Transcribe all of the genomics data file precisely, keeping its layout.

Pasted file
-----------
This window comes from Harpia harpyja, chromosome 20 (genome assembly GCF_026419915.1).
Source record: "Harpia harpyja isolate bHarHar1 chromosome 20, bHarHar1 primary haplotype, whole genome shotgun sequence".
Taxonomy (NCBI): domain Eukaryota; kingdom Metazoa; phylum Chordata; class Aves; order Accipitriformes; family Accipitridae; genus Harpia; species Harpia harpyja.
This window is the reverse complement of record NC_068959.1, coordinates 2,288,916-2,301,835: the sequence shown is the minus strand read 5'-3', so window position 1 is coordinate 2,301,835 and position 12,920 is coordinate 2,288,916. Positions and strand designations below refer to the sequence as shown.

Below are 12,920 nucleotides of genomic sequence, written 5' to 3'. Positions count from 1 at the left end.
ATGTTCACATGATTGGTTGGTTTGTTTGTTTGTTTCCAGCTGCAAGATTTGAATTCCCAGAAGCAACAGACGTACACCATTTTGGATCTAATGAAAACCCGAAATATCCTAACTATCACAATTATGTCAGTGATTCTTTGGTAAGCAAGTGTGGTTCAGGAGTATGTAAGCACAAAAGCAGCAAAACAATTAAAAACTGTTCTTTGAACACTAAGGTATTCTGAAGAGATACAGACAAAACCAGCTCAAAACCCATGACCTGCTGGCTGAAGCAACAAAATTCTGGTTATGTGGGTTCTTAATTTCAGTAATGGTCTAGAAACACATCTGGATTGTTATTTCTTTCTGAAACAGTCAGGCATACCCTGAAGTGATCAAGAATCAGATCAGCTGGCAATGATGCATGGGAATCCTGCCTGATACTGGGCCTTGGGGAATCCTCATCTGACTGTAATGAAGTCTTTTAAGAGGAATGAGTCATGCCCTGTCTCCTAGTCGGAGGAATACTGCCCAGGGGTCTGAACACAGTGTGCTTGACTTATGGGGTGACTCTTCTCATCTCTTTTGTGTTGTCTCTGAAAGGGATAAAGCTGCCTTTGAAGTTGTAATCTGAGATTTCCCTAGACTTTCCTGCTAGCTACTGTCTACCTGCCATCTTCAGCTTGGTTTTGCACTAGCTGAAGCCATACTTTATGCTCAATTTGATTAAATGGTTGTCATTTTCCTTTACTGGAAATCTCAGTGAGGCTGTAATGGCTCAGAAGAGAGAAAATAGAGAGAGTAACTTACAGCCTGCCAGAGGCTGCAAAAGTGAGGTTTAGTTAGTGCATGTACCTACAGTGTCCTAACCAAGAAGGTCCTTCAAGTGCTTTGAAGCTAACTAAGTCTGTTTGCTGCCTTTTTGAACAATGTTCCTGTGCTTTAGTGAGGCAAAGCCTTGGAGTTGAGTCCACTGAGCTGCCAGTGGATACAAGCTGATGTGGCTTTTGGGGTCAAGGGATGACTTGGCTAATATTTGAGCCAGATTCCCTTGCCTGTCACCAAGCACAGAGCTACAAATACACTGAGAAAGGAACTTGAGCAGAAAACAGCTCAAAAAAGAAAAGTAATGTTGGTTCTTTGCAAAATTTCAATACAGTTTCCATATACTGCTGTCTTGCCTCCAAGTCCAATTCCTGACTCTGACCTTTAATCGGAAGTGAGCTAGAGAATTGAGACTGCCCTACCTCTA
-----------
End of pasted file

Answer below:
This window comes from Harpia harpyja, chromosome 20 (genome assembly GCF_026419915.1).
Source record: "Harpia harpyja isolate bHarHar1 chromosome 20, bHarHar1 primary haplotype, whole genome shotgun sequence".
Taxonomy (NCBI): domain Eukaryota; kingdom Metazoa; phylum Chordata; class Aves; order Accipitriformes; family Accipitridae; genus Harpia; species Harpia harpyja.
This window is the reverse complement of record NC_068959.1, coordinates 2,288,916-2,301,835: the sequence shown is the minus strand read 5'-3', so window position 1 is coordinate 2,301,835 and position 12,920 is coordinate 2,288,916. Positions and strand designations below refer to the sequence as shown.

Below are 12,920 nucleotides of genomic sequence, written 5' to 3'. Positions count from 1 at the left end.
ATGTTCACATGATTGGTTGGTTTGTTTGTTTGTTTCCAGCTGCAAGATTTGAATTCCCAGAAGCAACAGACGTACACCATTTTGGATCTAATGAAAACCCGAAATATCCTAACTATCACAATTATGTCAGTGATTCTTTGGTAAGCAAGTGTGGTTCAGGAGTATGTAAGCACAAAAGCAGCAAAACAATTAAAAACTGTTCTTTGAACACTAAGGTATTCTGAAGAGATACAGACAAAACCAGCTCAAAACCCATGACCTGCTGGCTGAAGCAACAAAATTCTGGTTATGTGGGTTCTTAATTTCAGTAATGGTCTAGAAACACATCTGGATTGTTATTTCTTTCTGAAACAGTCAGGCATACCCTGAAGTGATCAAGAATCAGATCAGCTGGCAATGATGCATGGGAATCCTGCCTGATACTGGGCCTTGGGGAATCCTCATCTGACTGTAATGAAGTCTTTTAAGAGGAATGAGTCATGCCCTGTCTCCTAGTCGGAGGAATACTGCCCAGGGGTCTGAACACAGTGTGCTTGACTTATGGGGTGACTCTTCTCATCTCTTTTGTGTTGTCTCTGAAAGGGATAAAGCTGCCTTTGAAGTTGTAATCTGAGATTTCCCTAGACTTTCCTGCTAGCTACTGTCTACCTGCCATCTTCAGCTTGGTTTTGCACTAGCTGAAGCCATACTTTATGCTCAATTTGATTAAATGGTTGTCATTTTCCTTTACTGGAAATCTCAGTGAGGCTGTAATGGCTCAGAAGAGAGAAAATAGAGAGAGTAACTTACAGCCTGCCAGAGGCTGCAAAAGTGAGGTTTAGTTAGTGCATGTACCTACAGTGTCCTAACCAAGAAGGTCCTTCAAGTGCTTTGAAGCTAACTAAGTCTGTTTGCTGCCTTTTTGAACAATGTTCCTGTGCTTTAGTGAGGCAAAGCCTTGGAGTTGAGTCCACTGAGCTGCCAGTGGATACAAGCTGATGTGGCTTTTGGGGTCAAGGGATGACTTGGCTAATATTTGAGCCAGATTCCCTTGCCTGTCACCAAGCACAGAGCTACAAATACACTGAGAAAGGAACTTGAGCAGAAAACAGCTCAAAAAAGAAAAGTAATGTTGGTTCTTTGCAAAATTTCAATACAGTTTCCATATACTGCTGTCTTGCCTCCAAGTCCAATTCCTGACTCTGACCTTTAATCGGAAGTGAGCTAGAGAATTGAGACTGCCCTACCTCTA